I find that youth are pretty good judges of their own experiences. They have a sense of their own goals and will evaluate their experiences based on those goals. Sometimes they are kind of hard on themselves, especially when they are evaluating together as a group an event that they have led, and I can help them to figure out what DID go well so that they don't end up feeling overly discouraged. And in those rare instances where they are perhaps too "easy" on themselves, I encourage them to think about a certain aspect that maybe didn't go as well (WITHOUT telling them my thought on that aspect) or how it might have been different if they had tried this or that. I have also tried sharing an observation and asking them how they might do something differently (e.g. at a youth-led leadership event: "I noticed that a lot of the youth were not paying much attention to you during this part of the event; why do you think that was?" Then after response, ask, "What do you think you can do about that next year?").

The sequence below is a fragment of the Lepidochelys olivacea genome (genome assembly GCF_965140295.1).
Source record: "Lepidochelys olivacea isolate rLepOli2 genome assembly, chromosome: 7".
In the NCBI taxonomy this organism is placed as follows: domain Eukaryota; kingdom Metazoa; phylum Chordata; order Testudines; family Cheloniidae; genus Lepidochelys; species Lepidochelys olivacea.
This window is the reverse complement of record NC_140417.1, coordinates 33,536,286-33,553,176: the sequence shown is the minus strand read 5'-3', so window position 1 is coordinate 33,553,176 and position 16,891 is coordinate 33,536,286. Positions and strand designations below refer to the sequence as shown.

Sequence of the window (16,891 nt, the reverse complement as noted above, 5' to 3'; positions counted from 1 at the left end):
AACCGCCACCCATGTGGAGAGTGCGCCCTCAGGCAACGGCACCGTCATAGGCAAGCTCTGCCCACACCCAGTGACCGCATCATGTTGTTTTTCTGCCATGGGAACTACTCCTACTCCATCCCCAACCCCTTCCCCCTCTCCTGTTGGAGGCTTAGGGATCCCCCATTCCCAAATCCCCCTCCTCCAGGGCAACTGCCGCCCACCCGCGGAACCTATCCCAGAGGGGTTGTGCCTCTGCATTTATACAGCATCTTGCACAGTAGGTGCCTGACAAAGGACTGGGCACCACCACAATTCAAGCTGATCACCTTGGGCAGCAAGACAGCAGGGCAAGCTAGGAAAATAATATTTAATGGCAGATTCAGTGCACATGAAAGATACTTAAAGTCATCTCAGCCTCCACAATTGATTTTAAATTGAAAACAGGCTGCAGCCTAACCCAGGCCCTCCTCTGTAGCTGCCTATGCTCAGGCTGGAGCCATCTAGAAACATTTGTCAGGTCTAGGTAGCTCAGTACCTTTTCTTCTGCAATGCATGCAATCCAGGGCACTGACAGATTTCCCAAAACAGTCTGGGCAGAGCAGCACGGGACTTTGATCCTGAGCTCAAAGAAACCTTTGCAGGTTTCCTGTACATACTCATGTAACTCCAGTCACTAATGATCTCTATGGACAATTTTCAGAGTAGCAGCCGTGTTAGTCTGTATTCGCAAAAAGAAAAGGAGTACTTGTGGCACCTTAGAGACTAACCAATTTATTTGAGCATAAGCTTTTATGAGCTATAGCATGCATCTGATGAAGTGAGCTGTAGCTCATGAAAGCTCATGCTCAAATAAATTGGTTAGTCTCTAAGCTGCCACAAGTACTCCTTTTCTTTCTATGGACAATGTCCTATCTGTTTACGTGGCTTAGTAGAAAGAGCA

Just this past weekend, I attended an animal event in northern MN. At one point, a youth came out of a show ring, and all the adults around her were saying "Great job!" She gave them small smiles and and nodded to them but moved away from them. I didn't know her at all, but I asked her, "So, how did that feel to you?" She sat right down next to me to tell me all about her experience. She got the chance to reflect on her experience, and I made a new friend.

  6. Heidi,
    You so aptly point out where to keep the locus on control - with the young person him or herself. You give us a lovely way to both move to keep the focus on youth AND build relationship - keys to youth development. Thanks for adding your practical examples and wisdom about how those things can work together,